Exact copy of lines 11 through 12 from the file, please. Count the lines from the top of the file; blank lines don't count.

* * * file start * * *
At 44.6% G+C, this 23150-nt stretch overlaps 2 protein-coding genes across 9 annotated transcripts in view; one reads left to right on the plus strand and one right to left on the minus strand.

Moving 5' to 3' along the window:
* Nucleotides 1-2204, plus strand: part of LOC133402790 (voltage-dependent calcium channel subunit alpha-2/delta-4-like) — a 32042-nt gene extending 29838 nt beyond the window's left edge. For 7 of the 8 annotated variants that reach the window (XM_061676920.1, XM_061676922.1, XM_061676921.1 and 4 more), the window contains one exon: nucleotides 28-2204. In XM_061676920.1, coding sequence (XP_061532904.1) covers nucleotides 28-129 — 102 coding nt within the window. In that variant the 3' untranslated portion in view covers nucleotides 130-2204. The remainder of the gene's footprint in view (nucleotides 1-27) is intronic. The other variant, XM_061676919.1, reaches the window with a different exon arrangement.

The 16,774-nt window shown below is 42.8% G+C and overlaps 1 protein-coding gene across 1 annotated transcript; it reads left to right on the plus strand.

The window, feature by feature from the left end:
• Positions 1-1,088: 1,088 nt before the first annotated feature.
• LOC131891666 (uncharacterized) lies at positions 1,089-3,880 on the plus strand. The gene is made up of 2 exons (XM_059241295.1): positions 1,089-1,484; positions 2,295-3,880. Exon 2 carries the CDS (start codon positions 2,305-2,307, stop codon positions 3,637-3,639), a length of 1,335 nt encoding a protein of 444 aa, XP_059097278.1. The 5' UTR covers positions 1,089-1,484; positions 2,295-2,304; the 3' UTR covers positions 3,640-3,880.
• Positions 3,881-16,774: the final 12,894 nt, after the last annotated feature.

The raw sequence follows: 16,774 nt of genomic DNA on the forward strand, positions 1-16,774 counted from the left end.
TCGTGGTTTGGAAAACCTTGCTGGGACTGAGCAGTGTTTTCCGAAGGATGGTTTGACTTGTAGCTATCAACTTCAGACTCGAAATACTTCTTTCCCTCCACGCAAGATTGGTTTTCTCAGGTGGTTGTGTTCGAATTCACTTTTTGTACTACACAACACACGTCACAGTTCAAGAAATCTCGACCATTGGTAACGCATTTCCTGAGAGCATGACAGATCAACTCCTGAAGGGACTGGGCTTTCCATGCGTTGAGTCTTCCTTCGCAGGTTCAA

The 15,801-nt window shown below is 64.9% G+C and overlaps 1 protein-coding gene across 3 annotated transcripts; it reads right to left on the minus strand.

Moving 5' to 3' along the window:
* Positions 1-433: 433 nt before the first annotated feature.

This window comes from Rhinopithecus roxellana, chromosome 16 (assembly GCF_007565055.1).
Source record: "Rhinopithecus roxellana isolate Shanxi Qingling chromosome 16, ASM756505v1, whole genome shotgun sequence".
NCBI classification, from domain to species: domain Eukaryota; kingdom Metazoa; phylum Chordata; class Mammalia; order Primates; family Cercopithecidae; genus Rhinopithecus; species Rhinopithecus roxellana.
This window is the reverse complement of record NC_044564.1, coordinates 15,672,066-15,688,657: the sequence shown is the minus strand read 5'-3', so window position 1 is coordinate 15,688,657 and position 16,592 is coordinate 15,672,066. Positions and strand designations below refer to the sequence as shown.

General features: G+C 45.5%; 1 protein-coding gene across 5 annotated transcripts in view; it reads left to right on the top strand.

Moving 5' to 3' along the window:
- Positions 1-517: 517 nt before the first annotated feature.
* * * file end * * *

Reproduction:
The 15,801-nt window shown below is 64.9% G+C and overlaps 1 protein-coding gene across 3 annotated transcripts; it reads right to left on the minus strand.

Moving 5' to 3' along the window: